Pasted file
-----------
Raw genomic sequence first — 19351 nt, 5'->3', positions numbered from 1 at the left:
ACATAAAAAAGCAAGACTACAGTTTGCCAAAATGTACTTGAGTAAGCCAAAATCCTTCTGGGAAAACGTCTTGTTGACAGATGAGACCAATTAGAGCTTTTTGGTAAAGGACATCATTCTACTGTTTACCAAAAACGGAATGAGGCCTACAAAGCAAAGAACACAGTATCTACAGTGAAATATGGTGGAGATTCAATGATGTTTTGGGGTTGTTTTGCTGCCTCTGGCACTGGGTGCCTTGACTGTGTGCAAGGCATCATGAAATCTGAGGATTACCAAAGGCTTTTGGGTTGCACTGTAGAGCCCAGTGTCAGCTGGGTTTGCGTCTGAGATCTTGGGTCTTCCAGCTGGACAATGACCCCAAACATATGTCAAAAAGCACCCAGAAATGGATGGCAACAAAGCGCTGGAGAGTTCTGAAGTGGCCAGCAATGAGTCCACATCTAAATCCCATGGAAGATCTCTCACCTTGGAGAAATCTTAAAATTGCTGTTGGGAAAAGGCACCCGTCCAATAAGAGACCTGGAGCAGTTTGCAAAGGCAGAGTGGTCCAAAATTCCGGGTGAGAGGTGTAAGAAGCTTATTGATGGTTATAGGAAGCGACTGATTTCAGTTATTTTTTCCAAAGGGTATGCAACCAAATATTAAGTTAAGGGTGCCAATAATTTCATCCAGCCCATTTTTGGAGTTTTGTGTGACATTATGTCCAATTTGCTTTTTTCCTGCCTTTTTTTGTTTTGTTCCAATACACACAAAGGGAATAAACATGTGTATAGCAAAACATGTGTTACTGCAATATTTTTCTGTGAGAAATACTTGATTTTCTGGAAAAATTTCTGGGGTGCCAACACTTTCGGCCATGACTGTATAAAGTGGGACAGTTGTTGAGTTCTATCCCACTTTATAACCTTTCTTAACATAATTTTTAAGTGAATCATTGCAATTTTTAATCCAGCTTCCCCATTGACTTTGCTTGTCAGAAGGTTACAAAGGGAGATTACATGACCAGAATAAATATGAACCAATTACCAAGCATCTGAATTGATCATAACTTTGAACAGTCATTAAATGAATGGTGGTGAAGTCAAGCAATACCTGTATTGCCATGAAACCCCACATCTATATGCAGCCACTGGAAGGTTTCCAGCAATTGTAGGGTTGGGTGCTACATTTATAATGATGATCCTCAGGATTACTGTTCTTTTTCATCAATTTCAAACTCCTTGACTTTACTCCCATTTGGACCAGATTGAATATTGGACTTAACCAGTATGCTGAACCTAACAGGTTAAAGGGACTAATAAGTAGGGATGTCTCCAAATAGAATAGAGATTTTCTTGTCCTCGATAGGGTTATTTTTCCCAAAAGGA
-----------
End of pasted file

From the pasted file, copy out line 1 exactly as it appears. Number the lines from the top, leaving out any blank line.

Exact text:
Raw genomic sequence first — 19351 nt, 5'->3', positions numbered from 1 at the left: